Picnic polymer

Kate Lee Foley starts a fresh, graphic picnic collection with this cane on PolymerClayDaily.com

Let’s see what happens with this work-in-progress cane from Australia’s Kate Lee Foley.

It’s the beginning of her “Picnic” series which sent me fantasizing about spring and outdoor dining and life as usual.

“What is life as usual?” we wonder in this week’s StudioMojo We may be returning to simple delights and projects made only to give pleasure. Mobiles, magnets, book nooks. Join us as we explore in our Saturday edition.

Dove of peace signals big things

Lady Gaga signals the end of small brooches on PolymerClayDaily

My son tells me that America needs a nap. Scared, excited, relieved by Inauguration Day? Now it’s time for a nap.

But before you toddle off, let’s just take a look at Lady Gaga’s Dove of Peace brooch and agree that her fab outfit spells the end of small brooches. I’m pretty sure it’s fabric and integral to the dress. Dig deeper and see the up-close pix on Daniel Roseberry’s IG. He’s the design director for Schiaparelli,

Yes, we’re moving bigger. Today I was struck by the larger earrings at Australia’s Studio 1405. Do you need to enlarge your vision? Time to go big in 2021.

Now have a good nap.

Polymer terrazzo

Kathy Koontz shows how to make faux terrazzo polymer on PolymerClayDaily.com

All the trends point to a resurgence of terrazzo (the chips of colors you see embedded in commercial flooring and old linoleum).

South Carolina’s Kathy Koontz (flowertown_originals) shows her way of bringing the trend to polymer. She grinds and grates baked scraps then rolls the small grated pieces into a solid color of unbaked clay. Voila! Terrazzo polymer style.

She shows her process on Instagram. Who says polymer can’t be trendy?

Inky polymer

Mishly on PCDaily

Israel’s Iris Mishly has updated her look and combined all that she’s learned about polymer and inks into a new INKredible II class (live classes or online tutorials).

The news out of the New York design shows indicates that Iris is on track. “Our first trend pick of the season is the inky, hand-drawn graffiti markings threaded throughout many shows this season,” says the popular DesignSponge blog.

Get out your gloves, it’s going to be a messy, inky summer. See more of Iris’ graffiti on her blog, on Pinterest, Flickr and Etsy.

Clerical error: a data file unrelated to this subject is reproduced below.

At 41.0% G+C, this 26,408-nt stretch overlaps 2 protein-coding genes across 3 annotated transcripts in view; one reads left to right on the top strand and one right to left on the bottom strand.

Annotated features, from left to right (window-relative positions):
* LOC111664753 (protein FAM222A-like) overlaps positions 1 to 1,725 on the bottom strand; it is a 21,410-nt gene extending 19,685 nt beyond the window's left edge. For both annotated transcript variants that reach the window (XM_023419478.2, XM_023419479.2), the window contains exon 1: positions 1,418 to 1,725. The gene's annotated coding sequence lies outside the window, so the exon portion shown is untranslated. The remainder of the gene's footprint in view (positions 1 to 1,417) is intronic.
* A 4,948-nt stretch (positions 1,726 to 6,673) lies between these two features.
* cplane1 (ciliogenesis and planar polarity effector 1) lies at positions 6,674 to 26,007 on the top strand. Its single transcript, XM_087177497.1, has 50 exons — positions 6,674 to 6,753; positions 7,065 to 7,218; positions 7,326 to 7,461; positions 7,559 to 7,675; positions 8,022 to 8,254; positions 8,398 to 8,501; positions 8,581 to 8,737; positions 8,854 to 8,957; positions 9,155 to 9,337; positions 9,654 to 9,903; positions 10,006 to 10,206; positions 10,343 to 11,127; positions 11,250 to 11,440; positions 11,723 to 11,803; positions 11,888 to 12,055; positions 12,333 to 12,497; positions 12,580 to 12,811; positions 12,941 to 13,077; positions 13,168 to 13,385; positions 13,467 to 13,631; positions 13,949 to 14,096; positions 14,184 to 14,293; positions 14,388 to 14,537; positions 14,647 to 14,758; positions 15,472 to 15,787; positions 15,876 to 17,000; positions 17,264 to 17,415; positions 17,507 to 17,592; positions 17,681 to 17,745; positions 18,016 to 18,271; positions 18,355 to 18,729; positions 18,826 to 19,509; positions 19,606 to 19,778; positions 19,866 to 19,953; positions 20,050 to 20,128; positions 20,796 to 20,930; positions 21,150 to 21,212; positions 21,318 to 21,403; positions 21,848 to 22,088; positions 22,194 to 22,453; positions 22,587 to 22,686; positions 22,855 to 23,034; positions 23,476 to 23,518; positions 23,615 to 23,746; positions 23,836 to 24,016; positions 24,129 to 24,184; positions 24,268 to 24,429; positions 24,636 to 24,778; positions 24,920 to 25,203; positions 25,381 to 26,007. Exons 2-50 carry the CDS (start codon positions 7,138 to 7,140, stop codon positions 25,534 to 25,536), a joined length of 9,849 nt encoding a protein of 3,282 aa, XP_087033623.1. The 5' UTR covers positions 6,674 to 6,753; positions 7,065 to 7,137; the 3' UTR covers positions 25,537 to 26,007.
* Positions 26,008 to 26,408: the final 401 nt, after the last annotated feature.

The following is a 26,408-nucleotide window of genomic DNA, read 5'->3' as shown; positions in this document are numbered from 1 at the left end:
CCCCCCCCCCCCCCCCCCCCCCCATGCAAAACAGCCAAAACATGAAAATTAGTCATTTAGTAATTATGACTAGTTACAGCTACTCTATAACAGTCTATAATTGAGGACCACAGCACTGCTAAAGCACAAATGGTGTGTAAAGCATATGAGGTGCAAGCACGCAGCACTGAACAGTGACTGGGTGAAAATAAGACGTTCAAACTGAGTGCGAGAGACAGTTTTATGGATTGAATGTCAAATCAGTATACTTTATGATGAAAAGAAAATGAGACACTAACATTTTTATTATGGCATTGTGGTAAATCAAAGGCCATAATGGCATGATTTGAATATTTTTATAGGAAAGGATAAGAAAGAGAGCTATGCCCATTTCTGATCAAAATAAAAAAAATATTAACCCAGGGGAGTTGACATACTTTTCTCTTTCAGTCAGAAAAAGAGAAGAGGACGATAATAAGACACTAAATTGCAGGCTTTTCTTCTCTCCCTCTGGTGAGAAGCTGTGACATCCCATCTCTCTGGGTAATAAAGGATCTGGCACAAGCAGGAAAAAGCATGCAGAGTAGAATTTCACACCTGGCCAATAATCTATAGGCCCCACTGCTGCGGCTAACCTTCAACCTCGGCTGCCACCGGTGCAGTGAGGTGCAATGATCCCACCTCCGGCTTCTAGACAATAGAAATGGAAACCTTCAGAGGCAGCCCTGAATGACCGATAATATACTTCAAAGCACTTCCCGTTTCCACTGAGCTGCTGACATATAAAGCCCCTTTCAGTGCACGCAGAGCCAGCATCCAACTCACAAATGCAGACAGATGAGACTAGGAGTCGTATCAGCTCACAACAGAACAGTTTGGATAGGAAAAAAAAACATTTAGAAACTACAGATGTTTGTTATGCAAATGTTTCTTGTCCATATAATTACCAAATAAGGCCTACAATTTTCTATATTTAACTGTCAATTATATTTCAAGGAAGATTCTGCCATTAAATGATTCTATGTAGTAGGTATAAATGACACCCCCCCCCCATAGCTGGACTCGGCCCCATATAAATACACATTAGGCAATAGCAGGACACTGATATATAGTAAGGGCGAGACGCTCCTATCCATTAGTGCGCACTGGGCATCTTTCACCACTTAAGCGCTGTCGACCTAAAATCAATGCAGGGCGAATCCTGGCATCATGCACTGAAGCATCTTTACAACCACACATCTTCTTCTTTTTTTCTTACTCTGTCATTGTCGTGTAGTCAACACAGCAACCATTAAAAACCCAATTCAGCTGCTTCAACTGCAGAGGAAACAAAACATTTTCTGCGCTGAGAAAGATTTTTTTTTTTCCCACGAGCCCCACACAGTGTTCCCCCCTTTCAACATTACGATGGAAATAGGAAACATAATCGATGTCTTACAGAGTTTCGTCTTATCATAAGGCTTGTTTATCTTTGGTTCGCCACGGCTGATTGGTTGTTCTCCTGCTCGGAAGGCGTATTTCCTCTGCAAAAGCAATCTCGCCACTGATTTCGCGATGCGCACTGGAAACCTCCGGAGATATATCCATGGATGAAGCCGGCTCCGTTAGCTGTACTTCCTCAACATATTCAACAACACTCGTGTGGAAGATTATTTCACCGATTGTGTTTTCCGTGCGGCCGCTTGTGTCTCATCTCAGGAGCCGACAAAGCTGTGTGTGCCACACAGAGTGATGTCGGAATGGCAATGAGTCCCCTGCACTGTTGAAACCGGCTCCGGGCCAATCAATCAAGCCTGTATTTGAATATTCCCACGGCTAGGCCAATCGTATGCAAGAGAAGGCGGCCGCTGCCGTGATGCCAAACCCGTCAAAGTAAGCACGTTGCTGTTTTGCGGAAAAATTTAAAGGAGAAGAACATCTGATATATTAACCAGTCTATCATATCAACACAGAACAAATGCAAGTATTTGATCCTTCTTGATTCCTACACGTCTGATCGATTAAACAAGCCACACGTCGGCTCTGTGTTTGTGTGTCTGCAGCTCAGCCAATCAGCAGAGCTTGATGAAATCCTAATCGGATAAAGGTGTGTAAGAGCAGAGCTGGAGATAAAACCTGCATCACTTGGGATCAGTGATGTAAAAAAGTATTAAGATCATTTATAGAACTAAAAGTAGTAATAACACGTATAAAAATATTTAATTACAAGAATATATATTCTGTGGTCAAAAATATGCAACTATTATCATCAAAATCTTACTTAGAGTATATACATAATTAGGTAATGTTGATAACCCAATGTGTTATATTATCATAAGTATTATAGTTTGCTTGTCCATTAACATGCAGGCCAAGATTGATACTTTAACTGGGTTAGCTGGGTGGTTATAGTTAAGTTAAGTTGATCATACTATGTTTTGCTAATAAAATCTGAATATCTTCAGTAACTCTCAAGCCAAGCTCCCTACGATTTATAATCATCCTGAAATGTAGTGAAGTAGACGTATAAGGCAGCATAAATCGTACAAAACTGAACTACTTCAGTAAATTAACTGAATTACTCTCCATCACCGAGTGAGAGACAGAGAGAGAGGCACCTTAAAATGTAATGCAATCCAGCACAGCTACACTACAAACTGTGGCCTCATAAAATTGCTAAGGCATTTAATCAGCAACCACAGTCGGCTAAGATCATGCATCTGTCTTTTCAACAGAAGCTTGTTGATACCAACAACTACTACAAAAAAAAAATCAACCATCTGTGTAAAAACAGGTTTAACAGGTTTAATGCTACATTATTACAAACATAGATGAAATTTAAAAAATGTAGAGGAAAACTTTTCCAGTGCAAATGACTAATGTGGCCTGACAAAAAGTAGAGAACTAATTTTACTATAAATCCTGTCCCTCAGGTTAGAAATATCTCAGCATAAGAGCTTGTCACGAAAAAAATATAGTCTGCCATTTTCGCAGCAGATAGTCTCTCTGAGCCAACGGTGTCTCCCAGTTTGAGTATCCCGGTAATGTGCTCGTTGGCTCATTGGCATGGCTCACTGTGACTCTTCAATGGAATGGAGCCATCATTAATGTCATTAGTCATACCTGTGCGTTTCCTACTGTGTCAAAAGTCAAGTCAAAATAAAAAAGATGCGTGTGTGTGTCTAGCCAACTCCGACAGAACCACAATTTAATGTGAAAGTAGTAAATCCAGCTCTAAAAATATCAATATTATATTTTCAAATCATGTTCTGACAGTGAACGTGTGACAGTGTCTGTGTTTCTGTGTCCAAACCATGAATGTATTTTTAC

Friesen’s polymer and steampunk

Following up on yesterday’s trend report here’s Christi Friesen newest line based on the steampunk aesthetic. (I had to look it up on wikipedia.) I see a promising new polymer clay trend here.

Christi explains steampunk as, “viewing the future from the vantage point of the turn-of-the-century — all gears and hydraulics and brassy screws – very rich and slightly gothic, and quite in keeping with the whole altered art/assemblage movement!”

As science fiction author Bruce Sterling explains, “Steampunk’s key lessons are not about the past. They are about the instability and obsolescence of our own times. A host of objects and services that we see each day all around us are not sustainable. They will surely vanish, just as Gone With the Wind like Scarlett O’Hara’s evil slave-based economy. Once they’re gone, they’ll seem every bit as weird and archaic as top hats, crinolines, magic lanterns, clockwork automatons, absinthe, walking-sticks and paper-scrolled player pianos. We are secretly preparing ourselves for the death of our own tech.” Fascinating concept.

Christi’s book showing all her new work will be out in November and she’ll soon have a steampunk project tutorial on her site. Have a fascinating weekend.

Five trends and Gruenholz’ illustrations

I’m still sorting web code, ignoring the stock market and avoiding politics. Here’s a quiet, calming polymer clay illustration from Spain’s Irma Gruenholz to match my mood. The illustration was based on birds nesting in the artist’s shutters.

If you’re looking for further distraction, read these trend predictions. According to the David Report, there are five key design trends that have emerged and will impact the future of design.

“Folklore and artisan production will see a boost,” the report predicts. “We, the consumers, simply do not buy anymore. We want to experience the real deal. It may be the regional or local individuality and the knowledge of who has made a certain product. We want it to have a scent, a taste and a feeling.” (via design-milk)

Thanks for all the referrals to web technicians. That helps.

RSS
Follow by Email